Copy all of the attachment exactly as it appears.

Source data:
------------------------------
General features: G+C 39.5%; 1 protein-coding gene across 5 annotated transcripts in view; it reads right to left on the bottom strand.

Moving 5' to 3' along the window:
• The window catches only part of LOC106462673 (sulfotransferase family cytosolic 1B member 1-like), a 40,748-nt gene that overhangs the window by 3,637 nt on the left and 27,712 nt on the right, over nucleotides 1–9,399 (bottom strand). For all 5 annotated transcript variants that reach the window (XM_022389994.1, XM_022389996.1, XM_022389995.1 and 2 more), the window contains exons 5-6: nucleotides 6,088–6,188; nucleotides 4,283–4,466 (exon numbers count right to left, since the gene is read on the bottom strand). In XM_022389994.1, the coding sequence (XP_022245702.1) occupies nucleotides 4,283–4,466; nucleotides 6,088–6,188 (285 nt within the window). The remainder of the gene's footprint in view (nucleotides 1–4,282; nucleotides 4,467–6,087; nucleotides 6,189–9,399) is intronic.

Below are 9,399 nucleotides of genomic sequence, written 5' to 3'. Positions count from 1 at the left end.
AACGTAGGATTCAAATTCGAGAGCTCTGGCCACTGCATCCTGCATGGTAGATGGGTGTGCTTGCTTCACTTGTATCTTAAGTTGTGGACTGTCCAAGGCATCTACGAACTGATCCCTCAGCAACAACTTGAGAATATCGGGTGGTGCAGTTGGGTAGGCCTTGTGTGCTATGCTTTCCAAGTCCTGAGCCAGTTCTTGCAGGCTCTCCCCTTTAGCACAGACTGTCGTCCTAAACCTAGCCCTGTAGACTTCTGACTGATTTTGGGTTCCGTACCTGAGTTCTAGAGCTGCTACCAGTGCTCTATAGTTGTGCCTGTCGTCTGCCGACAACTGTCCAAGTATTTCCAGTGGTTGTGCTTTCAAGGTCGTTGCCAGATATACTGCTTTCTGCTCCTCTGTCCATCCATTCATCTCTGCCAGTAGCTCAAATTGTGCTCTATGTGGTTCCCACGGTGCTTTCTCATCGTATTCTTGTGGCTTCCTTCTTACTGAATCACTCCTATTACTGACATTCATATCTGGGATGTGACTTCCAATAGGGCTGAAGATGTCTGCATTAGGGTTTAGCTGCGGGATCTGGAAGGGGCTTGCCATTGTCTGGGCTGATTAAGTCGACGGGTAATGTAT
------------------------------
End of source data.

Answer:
General features: G+C 39.5%; 1 protein-coding gene across 5 annotated transcripts in view; it reads right to left on the bottom strand.

Moving 5' to 3' along the window:
• The window catches only part of LOC106462673 (sulfotransferase family cytosolic 1B member 1-like), a 40,748-nt gene that overhangs the window by 3,637 nt on the left and 27,712 nt on the right, over nucleotides 1–9,399 (bottom strand). For all 5 annotated transcript variants that reach the window (XM_022389994.1, XM_022389996.1, XM_022389995.1 and 2 more), the window contains exons 5-6: nucleotides 6,088–6,188; nucleotides 4,283–4,466 (exon numbers count right to left, since the gene is read on the bottom strand). In XM_022389994.1, the coding sequence (XP_022245702.1) occupies nucleotides 4,283–4,466; nucleotides 6,088–6,188 (285 nt within the window). The remainder of the gene's footprint in view (nucleotides 1–4,282; nucleotides 4,467–6,087; nucleotides 6,189–9,399) is intronic.

Below are 9,399 nucleotides of genomic sequence, written 5' to 3'. Positions count from 1 at the left end.
AACGTAGGATTCAAATTCGAGAGCTCTGGCCACTGCATCCTGCATGGTAGATGGGTGTGCTTGCTTCACTTGTATCTTAAGTTGTGGACTGTCCAAGGCATCTACGAACTGATCCCTCAGCAACAACTTGAGAATATCGGGTGGTGCAGTTGGGTAGGCCTTGTGTGCTATGCTTTCCAAGTCCTGAGCCAGTTCTTGCAGGCTCTCCCCTTTAGCACAGACTGTCGTCCTAAACCTAGCCCTGTAGACTTCTGACTGATTTTGGGTTCCGTACCTGAGTTCTAGAGCTGCTACCAGTGCTCTATAGTTGTGCCTGTCGTCTGCCGACAACTGTCCAAGTATTTCCAGTGGTTGTGCTTTCAAGGTCGTTGCCAGATATACTGCTTTCTGCTCCTCTGTCCATCCATTCATCTCTGCCAGTAGCTCAAATTGTGCTCTATGTGGTTCCCACGGTGCTTTCTCATCGTATTCTTGTGGCTTCCTTCTTACTGAATCACTCCTATTACTGACATTCATATCTGGGATGTGACTTCCAATAGGGCTGAAGATGTCTGCATTAGGGTTTAGCTGCGGGATCTGGAAGGGGCTTGCCATTGTCTGGGCTGATTAAGTCGACGGGTAATGTAT